Hiring did ease in 2023, but it was more normalization than a slowdown. The economy still created over 3.0 million jobs in 2023. As I wrote a week ago after the January payroll report was released, most indicators suggest the labor market is as strong as it was back in 2019. Wage growth is running above the pre-pandemic pace. Despite this, annual inflation fell from 5.4% at the end of 2022 to 2.6% at the end of 2023 (using the Fed’s preferred measure, the personal consumption expenditure price index). Why did strong wage growth not lead to upward pressure on inflation? Productivity growth, amid supply chain improvements. Consumption actually ran above trend in 2023, but a more productive workforce was able to produce more goods and services to keep inflation at bay.

    All of which is why the Fed was able to stop hiking rates by July 2023, and is now potentially eyeing rate cuts, which gets us to what could drive productivity gains going forward.

    Artificial Intelligence (AI) Is Not a Big Driver, but It’s Early Days Yet
    There’s been a lot of focus on generative artificial intelligence (AI) and its prospects to boost productivity. The reality is that we haven’t seen the impact of AI yet on a broad economic level. After adjusting for inflation, investment in information processing equipment is running below the 2017-2019 trend. It did pick up in the fourth quarter, but clearly we have some ways to go.

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    The productivity surge in the late 1990’s came on the back of a boom in business investment, and notably, investment in computer equipment. As Preston Mui, an economist at Employ America, points out, investment in computer equipment made a significant contribution to GDP growth between 1995 and 1999 (side note: I highly recommend their series on productivity “The Dream of the 90’s”). Investment in software is actually calculated as part of “intellectual property products investment” within GDP, and even this played a big role, as you can see in this chart from the folks at Employ America.

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    Coming to today, the good news is that we just got a surge in productivity growth without much of a contribution from AI. But going forward, over the next several years, AI could turn out to be a significant driver. Companies are increasingly investing in AI, and it’s going to take time for that to turn into increased productivity.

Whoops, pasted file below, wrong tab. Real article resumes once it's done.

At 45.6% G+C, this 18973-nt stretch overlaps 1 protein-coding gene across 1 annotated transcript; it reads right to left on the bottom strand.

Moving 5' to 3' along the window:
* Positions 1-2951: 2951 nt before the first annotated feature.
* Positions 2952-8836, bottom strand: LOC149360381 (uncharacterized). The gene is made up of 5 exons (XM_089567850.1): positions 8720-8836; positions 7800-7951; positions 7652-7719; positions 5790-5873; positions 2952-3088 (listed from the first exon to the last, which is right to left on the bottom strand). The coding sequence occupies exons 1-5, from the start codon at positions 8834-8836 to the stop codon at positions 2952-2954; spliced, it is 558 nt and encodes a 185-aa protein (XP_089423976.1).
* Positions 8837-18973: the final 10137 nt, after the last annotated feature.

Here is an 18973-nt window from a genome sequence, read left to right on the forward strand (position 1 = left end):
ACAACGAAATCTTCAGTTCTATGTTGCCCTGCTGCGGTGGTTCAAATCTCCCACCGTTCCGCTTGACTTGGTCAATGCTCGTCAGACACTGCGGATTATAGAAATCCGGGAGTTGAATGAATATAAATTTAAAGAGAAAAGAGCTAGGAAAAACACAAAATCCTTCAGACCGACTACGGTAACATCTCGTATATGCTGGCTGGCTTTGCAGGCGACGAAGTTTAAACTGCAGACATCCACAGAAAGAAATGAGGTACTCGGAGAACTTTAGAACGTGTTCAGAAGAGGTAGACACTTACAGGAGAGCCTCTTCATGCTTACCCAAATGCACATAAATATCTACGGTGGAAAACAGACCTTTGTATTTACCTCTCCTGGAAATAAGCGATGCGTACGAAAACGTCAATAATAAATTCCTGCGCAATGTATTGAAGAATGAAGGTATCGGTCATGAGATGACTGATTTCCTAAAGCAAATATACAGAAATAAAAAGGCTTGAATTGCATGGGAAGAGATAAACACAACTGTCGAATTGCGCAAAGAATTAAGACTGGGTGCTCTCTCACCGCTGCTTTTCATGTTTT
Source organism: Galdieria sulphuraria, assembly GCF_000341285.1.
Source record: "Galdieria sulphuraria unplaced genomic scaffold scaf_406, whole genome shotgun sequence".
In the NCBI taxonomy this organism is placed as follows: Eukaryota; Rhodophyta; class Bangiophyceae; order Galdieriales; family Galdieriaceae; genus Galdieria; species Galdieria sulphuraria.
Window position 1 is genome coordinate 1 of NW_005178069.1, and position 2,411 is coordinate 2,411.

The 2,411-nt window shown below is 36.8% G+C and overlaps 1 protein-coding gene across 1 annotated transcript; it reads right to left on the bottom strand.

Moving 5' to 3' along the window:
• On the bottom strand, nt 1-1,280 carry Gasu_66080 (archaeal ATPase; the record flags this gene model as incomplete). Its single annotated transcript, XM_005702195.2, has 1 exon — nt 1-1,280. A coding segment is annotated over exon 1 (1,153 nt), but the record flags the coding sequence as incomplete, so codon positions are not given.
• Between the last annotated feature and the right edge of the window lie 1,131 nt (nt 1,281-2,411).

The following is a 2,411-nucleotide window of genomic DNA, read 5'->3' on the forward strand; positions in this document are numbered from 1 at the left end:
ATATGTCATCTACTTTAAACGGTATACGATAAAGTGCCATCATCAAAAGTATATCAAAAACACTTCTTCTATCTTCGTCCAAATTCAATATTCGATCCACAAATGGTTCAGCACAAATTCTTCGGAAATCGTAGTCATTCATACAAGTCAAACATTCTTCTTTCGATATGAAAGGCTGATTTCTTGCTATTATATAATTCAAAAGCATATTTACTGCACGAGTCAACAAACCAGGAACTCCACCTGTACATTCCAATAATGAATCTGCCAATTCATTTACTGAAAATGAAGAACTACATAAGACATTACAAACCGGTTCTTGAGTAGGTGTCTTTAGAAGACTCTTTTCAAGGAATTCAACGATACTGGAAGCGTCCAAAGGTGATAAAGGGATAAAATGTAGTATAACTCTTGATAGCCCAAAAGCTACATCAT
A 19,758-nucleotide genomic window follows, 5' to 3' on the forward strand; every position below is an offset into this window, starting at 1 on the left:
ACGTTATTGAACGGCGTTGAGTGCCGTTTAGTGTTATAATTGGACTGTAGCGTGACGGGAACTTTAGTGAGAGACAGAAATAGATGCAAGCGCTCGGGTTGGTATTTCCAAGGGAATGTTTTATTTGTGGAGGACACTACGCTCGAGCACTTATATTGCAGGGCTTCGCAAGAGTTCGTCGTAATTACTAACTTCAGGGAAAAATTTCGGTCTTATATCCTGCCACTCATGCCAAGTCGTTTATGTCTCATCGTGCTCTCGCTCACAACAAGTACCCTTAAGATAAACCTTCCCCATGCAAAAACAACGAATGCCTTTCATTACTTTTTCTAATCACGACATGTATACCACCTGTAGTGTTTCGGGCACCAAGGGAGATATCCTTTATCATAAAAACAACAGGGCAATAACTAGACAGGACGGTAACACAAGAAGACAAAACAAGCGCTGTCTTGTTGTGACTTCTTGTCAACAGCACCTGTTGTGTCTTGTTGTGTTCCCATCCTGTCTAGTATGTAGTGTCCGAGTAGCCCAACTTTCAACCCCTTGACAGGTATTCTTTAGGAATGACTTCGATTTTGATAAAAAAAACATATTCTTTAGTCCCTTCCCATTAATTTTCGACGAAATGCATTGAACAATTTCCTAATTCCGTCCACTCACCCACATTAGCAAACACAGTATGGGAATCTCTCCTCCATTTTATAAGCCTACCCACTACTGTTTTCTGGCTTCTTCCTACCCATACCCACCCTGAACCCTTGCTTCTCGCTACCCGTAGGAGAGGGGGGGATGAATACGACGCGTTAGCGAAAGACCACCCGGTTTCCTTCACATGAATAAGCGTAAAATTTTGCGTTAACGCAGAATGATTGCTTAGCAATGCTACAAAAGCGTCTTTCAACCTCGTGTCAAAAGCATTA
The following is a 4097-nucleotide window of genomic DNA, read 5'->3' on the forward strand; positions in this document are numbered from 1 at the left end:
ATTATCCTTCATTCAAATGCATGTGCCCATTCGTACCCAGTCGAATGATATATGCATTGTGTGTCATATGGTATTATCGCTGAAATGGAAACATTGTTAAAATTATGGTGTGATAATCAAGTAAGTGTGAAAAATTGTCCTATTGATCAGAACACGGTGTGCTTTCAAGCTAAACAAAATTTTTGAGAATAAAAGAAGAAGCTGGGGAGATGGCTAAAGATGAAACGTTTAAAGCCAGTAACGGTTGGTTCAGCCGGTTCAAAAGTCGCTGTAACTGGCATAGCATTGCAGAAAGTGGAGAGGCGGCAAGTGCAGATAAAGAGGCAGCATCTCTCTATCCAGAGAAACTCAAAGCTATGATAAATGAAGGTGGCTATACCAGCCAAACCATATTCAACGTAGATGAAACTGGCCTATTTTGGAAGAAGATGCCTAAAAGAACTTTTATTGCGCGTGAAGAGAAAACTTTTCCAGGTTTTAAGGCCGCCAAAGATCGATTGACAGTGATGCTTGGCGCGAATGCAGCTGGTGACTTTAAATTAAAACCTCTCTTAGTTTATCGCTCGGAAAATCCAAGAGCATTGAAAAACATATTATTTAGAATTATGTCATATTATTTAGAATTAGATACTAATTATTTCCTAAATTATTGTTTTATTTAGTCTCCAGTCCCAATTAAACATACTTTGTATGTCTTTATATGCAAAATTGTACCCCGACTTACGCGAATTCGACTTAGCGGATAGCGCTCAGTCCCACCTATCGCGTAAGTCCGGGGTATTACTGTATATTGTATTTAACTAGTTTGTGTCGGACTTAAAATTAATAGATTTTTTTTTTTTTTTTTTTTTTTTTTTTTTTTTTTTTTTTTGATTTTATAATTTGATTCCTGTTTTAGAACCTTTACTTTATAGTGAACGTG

The key is that we need investment to rise above the recent trend, and that’s going to get a boost if the Federal Reserve pulls back on their aggressive interest rate stance. We believe they are going to start that process in a few months, especially as inflation continues to ease. Lower inflation combined with income growth that is propelled by a relatively strong labor market will keep consumption (and the economy) humming. That’s another key factor that will push businesses to invest. In contrast, if companies believe economic growth is going to ease to the relatively low levels we saw last decade, there’s going to be less incentive to invest.

    The good news is that the latest earnings season shows forward expectations of capital expenditures (capex) for companies in the S&P 500 continuing to push higher. Over the 6 years from 2014 to 2019, forward capex rose 22%. Since the end of 2021, through January 2024 (2 years and 1 month), forward capex has grown 21%.

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    We believe the economy may have turned the page on the last decade of lackluster economic growth and low productivity, which is also why we’re overweight equities in our strategic Carson House View portfolios, and overweight U.S. equities in particular. As we wrote in our 2024 Outlook, “seeing eye to AI” on productivity, it is not so much about the immediate impact of AI on economic growth, but rather the forces that create and foster it. AI itself is a strategic play that can support the long-term growth of corporate profits. And in the near term, it’s about continued innovation that investment makes possible.
     
  19. bigbear0083

    bigbear0083 Administrator
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  20. bigbear0083

    bigbear0083 Administrator
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    Bitcoin Reclaiming $50,000
    Mon, Feb 12, 2024

    Although it has pulled back as of this writing, at its highs today, Bitcoin reclaimed the $50,000 level. That was the first time the world's largest crypto currency has traded above that threshold (on an intraday or closing basis) since December 28, 2021. As shown below, following the record high set in November 2021, Bitcoin cratered 76.5% over the next year. Since its bottom in November 2022, the crypto has managed to rally 214%. A significant portion of those gains have come since last summer with steep increases in the price of Bitcoin from October through December and another sharp push higher in the past few weeks. In fact, as recently as January 25th, it was trading below $40,000. But nearly three weeks and $10,000 later, Bitcoin is looking to join the 5.5% of days in which it has formerly traded above $50,000.